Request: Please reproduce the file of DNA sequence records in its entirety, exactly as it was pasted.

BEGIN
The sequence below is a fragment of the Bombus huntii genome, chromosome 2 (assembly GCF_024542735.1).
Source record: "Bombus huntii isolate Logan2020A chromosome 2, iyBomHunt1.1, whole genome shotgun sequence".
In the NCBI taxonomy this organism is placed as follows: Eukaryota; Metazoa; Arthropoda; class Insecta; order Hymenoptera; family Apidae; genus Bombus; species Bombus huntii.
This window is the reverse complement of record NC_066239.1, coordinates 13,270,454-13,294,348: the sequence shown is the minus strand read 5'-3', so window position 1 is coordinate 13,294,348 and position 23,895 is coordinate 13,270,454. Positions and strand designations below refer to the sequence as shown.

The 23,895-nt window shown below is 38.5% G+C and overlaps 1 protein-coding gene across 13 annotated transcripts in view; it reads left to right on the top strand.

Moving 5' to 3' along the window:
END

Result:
The sequence below is a fragment of the Bombus huntii genome, chromosome 2 (assembly GCF_024542735.1).
Source record: "Bombus huntii isolate Logan2020A chromosome 2, iyBomHunt1.1, whole genome shotgun sequence".
In the NCBI taxonomy this organism is placed as follows: Eukaryota; Metazoa; Arthropoda; class Insecta; order Hymenoptera; family Apidae; genus Bombus; species Bombus huntii.
This window is the reverse complement of record NC_066239.1, coordinates 13,270,454-13,294,348: the sequence shown is the minus strand read 5'-3', so window position 1 is coordinate 13,294,348 and position 23,895 is coordinate 13,270,454. Positions and strand designations below refer to the sequence as shown.

The 23,895-nt window shown below is 38.5% G+C and overlaps 1 protein-coding gene across 13 annotated transcripts in view; it reads left to right on the top strand.

Moving 5' to 3' along the window: